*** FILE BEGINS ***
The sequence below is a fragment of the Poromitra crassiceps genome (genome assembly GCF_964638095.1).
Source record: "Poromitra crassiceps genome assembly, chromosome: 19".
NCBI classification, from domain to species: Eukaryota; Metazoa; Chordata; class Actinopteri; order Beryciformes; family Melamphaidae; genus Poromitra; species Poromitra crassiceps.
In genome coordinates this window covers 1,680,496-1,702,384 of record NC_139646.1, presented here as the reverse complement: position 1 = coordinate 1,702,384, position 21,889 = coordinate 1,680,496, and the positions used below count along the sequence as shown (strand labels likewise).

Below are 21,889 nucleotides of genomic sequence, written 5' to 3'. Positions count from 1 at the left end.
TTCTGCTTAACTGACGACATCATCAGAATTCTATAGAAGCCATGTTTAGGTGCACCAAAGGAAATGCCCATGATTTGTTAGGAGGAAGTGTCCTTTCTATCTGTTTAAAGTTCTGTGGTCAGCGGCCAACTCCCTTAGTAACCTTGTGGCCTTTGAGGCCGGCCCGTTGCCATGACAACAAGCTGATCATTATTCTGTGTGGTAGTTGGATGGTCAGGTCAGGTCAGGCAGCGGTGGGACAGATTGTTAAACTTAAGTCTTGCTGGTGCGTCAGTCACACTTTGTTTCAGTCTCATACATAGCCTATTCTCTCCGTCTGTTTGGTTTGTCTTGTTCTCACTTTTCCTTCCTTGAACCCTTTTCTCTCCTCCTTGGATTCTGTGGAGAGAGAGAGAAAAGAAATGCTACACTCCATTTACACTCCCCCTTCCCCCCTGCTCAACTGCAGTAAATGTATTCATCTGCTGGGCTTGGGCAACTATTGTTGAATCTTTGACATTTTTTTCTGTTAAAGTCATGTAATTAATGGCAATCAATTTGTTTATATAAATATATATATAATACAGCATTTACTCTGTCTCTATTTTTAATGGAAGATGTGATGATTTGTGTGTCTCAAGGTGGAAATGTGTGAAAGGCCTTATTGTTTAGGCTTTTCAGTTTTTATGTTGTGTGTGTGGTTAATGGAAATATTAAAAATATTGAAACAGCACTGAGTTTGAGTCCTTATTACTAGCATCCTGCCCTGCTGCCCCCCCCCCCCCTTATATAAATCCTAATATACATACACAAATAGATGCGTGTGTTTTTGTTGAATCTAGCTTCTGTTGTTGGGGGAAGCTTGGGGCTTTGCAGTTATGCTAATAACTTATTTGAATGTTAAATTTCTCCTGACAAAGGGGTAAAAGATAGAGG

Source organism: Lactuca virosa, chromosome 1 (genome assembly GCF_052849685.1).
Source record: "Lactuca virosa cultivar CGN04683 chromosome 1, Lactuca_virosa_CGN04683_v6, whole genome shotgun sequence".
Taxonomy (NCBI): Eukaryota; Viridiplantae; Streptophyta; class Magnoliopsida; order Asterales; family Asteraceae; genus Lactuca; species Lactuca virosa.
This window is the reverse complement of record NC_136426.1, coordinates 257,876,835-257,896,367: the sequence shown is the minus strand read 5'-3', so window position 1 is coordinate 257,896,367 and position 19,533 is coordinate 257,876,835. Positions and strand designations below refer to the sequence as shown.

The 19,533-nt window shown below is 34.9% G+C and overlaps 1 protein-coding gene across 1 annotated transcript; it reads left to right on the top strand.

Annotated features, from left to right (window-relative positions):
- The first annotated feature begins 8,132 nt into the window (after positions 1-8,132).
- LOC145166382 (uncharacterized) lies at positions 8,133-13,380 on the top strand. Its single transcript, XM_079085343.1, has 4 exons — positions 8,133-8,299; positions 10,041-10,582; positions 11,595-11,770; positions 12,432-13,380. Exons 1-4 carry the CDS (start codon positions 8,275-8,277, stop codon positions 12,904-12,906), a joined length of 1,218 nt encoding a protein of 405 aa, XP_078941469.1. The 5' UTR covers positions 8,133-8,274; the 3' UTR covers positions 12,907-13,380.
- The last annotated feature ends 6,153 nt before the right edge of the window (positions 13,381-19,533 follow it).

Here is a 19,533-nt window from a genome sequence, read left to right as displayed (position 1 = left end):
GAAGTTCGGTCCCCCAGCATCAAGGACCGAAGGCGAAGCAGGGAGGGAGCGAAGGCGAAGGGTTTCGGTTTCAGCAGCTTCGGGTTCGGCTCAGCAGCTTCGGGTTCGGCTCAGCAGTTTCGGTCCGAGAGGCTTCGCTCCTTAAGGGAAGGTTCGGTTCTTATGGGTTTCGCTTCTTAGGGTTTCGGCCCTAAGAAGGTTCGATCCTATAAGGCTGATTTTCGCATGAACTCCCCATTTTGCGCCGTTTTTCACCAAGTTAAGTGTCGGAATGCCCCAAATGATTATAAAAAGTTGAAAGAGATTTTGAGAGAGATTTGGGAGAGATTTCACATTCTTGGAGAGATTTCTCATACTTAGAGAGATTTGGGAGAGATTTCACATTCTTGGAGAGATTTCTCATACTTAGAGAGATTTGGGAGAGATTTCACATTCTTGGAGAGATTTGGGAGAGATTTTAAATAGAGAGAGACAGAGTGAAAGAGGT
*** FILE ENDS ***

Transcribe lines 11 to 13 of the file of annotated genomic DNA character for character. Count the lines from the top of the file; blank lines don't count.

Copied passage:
The 19,533-nt window shown below is 34.9% G+C and overlaps 1 protein-coding gene across 1 annotated transcript; it reads left to right on the top strand.

Annotated features, from left to right (window-relative positions):
- The first annotated feature begins 8,132 nt into the window (after positions 1-8,132).